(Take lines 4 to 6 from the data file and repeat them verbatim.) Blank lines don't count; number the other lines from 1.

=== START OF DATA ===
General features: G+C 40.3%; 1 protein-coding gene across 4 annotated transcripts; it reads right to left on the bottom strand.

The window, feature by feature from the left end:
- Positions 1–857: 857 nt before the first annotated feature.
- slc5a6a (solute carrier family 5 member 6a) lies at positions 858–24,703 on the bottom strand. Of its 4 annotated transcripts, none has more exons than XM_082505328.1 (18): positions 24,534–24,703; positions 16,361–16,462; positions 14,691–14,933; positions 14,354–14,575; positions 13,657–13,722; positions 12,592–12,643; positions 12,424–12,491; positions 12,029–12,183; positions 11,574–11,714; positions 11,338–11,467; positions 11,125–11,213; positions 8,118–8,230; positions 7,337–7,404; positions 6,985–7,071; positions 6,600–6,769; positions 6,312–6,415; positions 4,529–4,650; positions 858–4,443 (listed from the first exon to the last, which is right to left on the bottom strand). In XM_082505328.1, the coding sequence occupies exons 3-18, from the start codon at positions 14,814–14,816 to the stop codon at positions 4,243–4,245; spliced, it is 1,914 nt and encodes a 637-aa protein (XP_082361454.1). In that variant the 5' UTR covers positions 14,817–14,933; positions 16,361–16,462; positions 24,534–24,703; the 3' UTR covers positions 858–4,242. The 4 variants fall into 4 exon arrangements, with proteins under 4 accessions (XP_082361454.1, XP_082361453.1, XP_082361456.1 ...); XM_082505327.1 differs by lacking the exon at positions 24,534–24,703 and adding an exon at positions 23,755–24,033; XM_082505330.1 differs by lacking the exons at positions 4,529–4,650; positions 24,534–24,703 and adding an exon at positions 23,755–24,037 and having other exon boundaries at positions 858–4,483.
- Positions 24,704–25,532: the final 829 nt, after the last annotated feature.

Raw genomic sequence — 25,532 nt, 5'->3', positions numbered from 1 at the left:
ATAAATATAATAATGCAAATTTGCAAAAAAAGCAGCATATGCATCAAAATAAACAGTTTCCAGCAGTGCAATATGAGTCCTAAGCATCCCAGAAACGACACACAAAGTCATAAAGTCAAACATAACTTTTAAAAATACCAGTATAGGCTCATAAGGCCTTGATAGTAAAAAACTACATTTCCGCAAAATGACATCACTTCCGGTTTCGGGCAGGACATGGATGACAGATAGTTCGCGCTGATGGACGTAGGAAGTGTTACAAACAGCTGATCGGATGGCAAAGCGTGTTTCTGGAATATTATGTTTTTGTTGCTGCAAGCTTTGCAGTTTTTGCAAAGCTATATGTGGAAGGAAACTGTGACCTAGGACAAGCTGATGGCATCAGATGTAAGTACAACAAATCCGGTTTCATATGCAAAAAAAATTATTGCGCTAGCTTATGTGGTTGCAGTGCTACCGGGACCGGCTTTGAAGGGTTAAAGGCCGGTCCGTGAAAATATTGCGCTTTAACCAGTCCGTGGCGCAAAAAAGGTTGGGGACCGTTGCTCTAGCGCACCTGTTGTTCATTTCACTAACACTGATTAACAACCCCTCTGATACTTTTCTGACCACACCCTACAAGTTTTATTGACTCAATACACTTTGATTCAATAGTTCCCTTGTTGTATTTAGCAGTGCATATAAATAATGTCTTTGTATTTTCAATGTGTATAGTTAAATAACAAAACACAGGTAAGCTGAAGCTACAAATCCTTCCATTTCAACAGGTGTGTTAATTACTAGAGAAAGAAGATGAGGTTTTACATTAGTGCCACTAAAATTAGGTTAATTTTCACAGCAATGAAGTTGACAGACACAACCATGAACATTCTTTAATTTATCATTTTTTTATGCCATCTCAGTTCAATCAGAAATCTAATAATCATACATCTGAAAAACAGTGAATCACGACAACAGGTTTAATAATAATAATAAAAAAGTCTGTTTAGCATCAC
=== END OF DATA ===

- slc5a6a (solute carrier family 5 member 6a) lies at positions 858–24,703 on the bottom strand. Of its 4 annotated transcripts, none has more exons than XM_082505328.1 (18): positions 24,534–24,703; positions 16,361–16,462; positions 14,691–14,933; positions 14,354–14,575; positions 13,657–13,722; positions 12,592–12,643; positions 12,424–12,491; positions 12,029–12,183; positions 11,574–11,714; positions 11,338–11,467; positions 11,125–11,213; positions 8,118–8,230; positions 7,337–7,404; positions 6,985–7,071; positions 6,600–6,769; positions 6,312–6,415; positions 4,529–4,650; positions 858–4,443 (listed from the first exon to the last, which is right to left on the bottom strand). In XM_082505328.1, the coding sequence occupies exons 3-18, from the start codon at positions 14,814–14,816 to the stop codon at positions 4,243–4,245; spliced, it is 1,914 nt and encodes a 637-aa protein (XP_082361454.1). In that variant the 5' UTR covers positions 14,817–14,933; positions 16,361–16,462; positions 24,534–24,703; the 3' UTR covers positions 858–4,242. The 4 variants fall into 4 exon arrangements, with proteins under 4 accessions (XP_082361454.1, XP_082361453.1, XP_082361456.1 ...); XM_082505327.1 differs by lacking the exon at positions 24,534–24,703 and adding an exon at positions 23,755–24,033; XM_082505330.1 differs by lacking the exons at positions 4,529–4,650; positions 24,534–24,703 and adding an exon at positions 23,755–24,037 and having other exon boundaries at positions 858–4,483.
- Positions 24,704–25,532: the final 829 nt, after the last annotated feature.

Raw genomic sequence — 25,532 nt, 5'->3', positions numbered from 1 at the left: